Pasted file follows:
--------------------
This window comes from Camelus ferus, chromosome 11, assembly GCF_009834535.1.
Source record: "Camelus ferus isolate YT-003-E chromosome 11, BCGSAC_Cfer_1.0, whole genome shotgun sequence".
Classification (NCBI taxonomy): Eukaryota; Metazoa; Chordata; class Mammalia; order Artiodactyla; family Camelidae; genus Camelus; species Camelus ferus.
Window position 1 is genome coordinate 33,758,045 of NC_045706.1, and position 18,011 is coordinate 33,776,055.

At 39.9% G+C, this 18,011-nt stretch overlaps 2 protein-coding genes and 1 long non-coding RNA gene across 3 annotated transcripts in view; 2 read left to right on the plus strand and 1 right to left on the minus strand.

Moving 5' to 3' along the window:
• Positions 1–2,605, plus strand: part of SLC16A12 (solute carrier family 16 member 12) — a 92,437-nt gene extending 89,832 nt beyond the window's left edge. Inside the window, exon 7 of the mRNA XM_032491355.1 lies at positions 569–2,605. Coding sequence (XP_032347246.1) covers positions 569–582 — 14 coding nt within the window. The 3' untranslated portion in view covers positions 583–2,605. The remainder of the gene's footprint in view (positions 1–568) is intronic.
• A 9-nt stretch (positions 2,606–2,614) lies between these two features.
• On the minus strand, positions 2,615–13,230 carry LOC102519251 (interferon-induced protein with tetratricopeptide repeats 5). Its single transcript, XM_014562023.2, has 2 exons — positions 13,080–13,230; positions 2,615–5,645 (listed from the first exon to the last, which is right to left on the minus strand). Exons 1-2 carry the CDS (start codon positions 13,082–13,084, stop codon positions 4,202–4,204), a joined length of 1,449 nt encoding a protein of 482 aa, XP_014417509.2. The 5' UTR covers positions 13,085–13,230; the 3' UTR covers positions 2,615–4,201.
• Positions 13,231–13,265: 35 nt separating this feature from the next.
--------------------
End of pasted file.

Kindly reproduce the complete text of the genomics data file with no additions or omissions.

This window comes from Camelus ferus, chromosome 11, assembly GCF_009834535.1.
Source record: "Camelus ferus isolate YT-003-E chromosome 11, BCGSAC_Cfer_1.0, whole genome shotgun sequence".
Classification (NCBI taxonomy): Eukaryota; Metazoa; Chordata; class Mammalia; order Artiodactyla; family Camelidae; genus Camelus; species Camelus ferus.
Window position 1 is genome coordinate 33,758,045 of NC_045706.1, and position 18,011 is coordinate 33,776,055.

At 39.9% G+C, this 18,011-nt stretch overlaps 2 protein-coding genes and 1 long non-coding RNA gene across 3 annotated transcripts in view; 2 read left to right on the plus strand and 1 right to left on the minus strand.

Moving 5' to 3' along the window:
• Positions 1–2,605, plus strand: part of SLC16A12 (solute carrier family 16 member 12) — a 92,437-nt gene extending 89,832 nt beyond the window's left edge. Inside the window, exon 7 of the mRNA XM_032491355.1 lies at positions 569–2,605. Coding sequence (XP_032347246.1) covers positions 569–582 — 14 coding nt within the window. The 3' untranslated portion in view covers positions 583–2,605. The remainder of the gene's footprint in view (positions 1–568) is intronic.
• A 9-nt stretch (positions 2,606–2,614) lies between these two features.
• On the minus strand, positions 2,615–13,230 carry LOC102519251 (interferon-induced protein with tetratricopeptide repeats 5). Its single transcript, XM_014562023.2, has 2 exons — positions 13,080–13,230; positions 2,615–5,645 (listed from the first exon to the last, which is right to left on the minus strand). Exons 1-2 carry the CDS (start codon positions 13,082–13,084, stop codon positions 4,202–4,204), a joined length of 1,449 nt encoding a protein of 482 aa, XP_014417509.2. The 5' UTR covers positions 13,085–13,230; the 3' UTR covers positions 2,615–4,201.
• Positions 13,231–13,265: 35 nt separating this feature from the next.